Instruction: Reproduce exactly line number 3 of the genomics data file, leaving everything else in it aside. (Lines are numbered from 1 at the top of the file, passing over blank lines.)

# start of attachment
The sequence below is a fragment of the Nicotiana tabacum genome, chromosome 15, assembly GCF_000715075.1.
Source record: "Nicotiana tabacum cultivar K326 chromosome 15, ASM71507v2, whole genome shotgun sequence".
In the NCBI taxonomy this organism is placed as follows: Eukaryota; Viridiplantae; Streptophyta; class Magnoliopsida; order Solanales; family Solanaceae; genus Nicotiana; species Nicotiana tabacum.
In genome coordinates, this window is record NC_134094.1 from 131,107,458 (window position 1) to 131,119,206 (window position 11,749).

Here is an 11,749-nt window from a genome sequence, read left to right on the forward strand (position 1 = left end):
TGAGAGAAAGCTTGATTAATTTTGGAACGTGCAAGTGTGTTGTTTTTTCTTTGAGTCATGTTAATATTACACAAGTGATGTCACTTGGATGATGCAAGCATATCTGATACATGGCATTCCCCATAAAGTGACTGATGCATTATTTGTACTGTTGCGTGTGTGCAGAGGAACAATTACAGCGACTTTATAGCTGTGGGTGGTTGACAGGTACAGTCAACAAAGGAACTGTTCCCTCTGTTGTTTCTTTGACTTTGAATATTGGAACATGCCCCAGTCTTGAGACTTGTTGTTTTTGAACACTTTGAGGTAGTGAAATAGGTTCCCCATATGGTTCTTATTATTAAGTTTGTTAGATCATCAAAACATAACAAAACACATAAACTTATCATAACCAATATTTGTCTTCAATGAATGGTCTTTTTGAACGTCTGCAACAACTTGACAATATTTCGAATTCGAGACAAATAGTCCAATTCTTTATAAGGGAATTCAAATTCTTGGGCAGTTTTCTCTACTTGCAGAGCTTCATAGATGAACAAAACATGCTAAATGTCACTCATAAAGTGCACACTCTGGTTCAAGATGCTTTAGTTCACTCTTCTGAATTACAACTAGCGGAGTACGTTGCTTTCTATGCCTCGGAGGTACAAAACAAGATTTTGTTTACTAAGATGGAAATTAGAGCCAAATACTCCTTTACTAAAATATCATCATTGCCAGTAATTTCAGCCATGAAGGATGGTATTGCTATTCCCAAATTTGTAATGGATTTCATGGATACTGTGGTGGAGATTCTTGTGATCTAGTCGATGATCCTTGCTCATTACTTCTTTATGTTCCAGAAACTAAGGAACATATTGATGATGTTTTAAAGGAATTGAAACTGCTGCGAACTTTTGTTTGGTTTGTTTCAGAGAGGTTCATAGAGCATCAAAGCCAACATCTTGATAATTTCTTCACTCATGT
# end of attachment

In the NCBI taxonomy this organism is placed as follows: Eukaryota; Viridiplantae; Streptophyta; class Magnoliopsida; order Solanales; family Solanaceae; genus Nicotiana; species Nicotiana tabacum.